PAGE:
Disclaimer: Times have changed since this article was written so seek legal and scientific advice from qualified personnel if you plan to try making your own superconducting materials. I am not qualified personnel or a lawyer. Do not try this at home. We live in a world in which possession of basic chemistry apparatus is illegal in some places, so do your homework.
From How To Make Your Own Superconductors, by Bruce Schecter. Retyped as faithfully as possible. Hyperlinks mine, added for background.
Paul Grant, a research scientist at the IBM Almaden Research Center in San Jose, California, believes he has even come up with the first practice use of the new superconductors - science education. A few months after he and his colleagues had whipped up their first batch, he advised high-school science teacher David Pribyl and his students from Gilroy, California (famous for its garlic), to have a go at making superconductors themselves. Grant feels that this must be some kind of record. "In less than six months a major discovery made the trip from the research laboratory to a high-school chemistry project," Grant says. "Next year year, science fairs will have hundreds of these experiments."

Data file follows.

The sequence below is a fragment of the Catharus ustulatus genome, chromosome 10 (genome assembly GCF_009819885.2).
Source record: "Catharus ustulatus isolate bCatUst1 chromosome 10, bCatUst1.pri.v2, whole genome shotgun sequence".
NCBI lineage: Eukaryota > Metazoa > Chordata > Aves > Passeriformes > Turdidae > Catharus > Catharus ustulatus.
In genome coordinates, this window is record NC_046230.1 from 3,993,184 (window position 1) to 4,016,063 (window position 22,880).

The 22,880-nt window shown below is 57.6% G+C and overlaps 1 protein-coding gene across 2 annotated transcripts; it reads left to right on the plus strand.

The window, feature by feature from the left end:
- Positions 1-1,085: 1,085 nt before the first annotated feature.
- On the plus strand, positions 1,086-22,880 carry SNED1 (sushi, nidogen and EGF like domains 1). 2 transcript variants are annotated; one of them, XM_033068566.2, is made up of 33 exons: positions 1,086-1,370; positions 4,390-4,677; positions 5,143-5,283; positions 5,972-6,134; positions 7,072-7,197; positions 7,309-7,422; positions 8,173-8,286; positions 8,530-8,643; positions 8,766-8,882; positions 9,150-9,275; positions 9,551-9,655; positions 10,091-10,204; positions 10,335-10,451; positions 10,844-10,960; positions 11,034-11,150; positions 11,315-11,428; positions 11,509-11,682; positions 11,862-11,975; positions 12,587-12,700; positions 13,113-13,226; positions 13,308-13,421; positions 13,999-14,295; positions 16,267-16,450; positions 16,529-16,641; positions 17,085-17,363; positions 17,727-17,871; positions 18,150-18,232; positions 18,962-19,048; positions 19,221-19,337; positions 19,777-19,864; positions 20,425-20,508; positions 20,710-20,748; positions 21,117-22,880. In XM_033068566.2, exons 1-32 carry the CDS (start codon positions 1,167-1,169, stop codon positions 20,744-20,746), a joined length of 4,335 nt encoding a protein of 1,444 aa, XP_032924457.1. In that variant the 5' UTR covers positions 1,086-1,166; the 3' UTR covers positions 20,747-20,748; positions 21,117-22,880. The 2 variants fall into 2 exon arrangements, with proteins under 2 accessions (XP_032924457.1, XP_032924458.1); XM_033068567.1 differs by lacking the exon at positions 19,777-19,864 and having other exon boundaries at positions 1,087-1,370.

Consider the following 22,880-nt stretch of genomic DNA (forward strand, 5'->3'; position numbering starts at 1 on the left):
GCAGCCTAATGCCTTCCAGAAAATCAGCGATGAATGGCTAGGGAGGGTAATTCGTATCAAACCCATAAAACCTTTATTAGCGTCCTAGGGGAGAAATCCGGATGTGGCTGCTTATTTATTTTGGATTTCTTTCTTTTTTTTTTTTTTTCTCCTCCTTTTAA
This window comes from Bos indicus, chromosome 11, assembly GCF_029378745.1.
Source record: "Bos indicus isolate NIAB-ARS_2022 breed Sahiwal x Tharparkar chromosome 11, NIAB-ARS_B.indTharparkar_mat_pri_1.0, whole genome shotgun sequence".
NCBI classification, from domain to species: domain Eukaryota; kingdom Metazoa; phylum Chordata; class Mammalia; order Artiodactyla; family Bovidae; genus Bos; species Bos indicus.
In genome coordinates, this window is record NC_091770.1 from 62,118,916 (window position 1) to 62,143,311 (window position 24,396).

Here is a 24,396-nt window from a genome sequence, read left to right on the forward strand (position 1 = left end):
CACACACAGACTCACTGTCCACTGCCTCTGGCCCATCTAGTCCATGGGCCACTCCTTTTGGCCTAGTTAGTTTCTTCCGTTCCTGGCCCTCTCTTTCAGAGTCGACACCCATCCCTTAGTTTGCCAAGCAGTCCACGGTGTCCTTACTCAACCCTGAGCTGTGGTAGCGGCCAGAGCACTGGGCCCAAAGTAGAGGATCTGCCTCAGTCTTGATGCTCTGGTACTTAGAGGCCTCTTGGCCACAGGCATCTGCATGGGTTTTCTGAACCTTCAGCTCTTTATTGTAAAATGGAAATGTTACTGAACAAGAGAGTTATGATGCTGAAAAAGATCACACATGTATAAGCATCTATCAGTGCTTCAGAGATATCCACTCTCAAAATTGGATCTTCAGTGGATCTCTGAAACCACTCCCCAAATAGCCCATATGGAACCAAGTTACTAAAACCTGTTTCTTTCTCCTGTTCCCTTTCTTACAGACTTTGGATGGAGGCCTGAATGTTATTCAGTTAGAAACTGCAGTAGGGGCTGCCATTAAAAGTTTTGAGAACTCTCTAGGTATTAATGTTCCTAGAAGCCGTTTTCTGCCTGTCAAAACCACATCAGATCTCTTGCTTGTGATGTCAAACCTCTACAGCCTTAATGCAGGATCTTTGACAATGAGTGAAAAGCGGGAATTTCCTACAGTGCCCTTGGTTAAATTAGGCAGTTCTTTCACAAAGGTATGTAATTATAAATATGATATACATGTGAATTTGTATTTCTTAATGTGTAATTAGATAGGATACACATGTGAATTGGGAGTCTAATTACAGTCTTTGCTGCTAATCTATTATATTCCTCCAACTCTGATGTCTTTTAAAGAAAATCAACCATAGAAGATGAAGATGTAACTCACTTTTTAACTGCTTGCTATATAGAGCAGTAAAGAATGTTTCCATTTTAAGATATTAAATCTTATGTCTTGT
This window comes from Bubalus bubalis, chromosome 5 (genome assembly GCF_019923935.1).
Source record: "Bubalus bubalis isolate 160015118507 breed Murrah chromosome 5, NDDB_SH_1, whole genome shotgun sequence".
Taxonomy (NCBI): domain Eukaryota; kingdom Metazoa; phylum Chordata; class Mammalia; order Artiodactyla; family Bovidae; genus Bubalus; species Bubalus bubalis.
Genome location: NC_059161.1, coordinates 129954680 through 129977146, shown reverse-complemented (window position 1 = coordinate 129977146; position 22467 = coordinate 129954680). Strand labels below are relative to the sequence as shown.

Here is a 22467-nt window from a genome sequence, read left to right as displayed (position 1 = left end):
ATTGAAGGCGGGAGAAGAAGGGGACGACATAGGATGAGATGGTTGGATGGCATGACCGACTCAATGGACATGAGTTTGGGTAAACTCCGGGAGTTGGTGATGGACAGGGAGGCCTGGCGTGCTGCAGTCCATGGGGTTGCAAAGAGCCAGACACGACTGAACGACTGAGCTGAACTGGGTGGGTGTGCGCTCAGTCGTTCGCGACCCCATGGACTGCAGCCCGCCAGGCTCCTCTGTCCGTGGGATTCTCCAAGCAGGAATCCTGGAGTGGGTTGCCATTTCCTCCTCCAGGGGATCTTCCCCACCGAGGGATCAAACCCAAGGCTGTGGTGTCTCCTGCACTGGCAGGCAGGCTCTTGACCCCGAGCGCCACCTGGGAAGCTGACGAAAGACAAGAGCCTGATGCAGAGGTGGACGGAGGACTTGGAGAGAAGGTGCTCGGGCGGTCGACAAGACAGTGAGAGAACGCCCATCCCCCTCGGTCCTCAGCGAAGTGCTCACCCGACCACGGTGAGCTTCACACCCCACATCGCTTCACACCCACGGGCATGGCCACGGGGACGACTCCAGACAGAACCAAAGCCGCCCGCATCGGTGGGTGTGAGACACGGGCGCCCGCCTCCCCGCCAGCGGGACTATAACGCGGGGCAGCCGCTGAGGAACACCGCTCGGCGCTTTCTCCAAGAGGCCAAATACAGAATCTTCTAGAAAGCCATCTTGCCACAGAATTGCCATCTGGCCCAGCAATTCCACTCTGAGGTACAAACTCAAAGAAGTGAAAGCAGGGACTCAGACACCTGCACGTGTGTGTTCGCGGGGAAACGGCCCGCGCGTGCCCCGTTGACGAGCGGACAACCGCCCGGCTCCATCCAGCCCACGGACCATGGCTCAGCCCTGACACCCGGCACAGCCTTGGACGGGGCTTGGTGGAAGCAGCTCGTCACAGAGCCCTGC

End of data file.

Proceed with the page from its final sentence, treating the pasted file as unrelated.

The new superconductors are made up of yttrium, barium, copper, and oxygen - the chemical formula is Y1Ba2Cu3O7-x. The proportions of the yttrium, barium, and copper have lead scientists to call this material 123 - a nice coincidence since making it is as easy as that.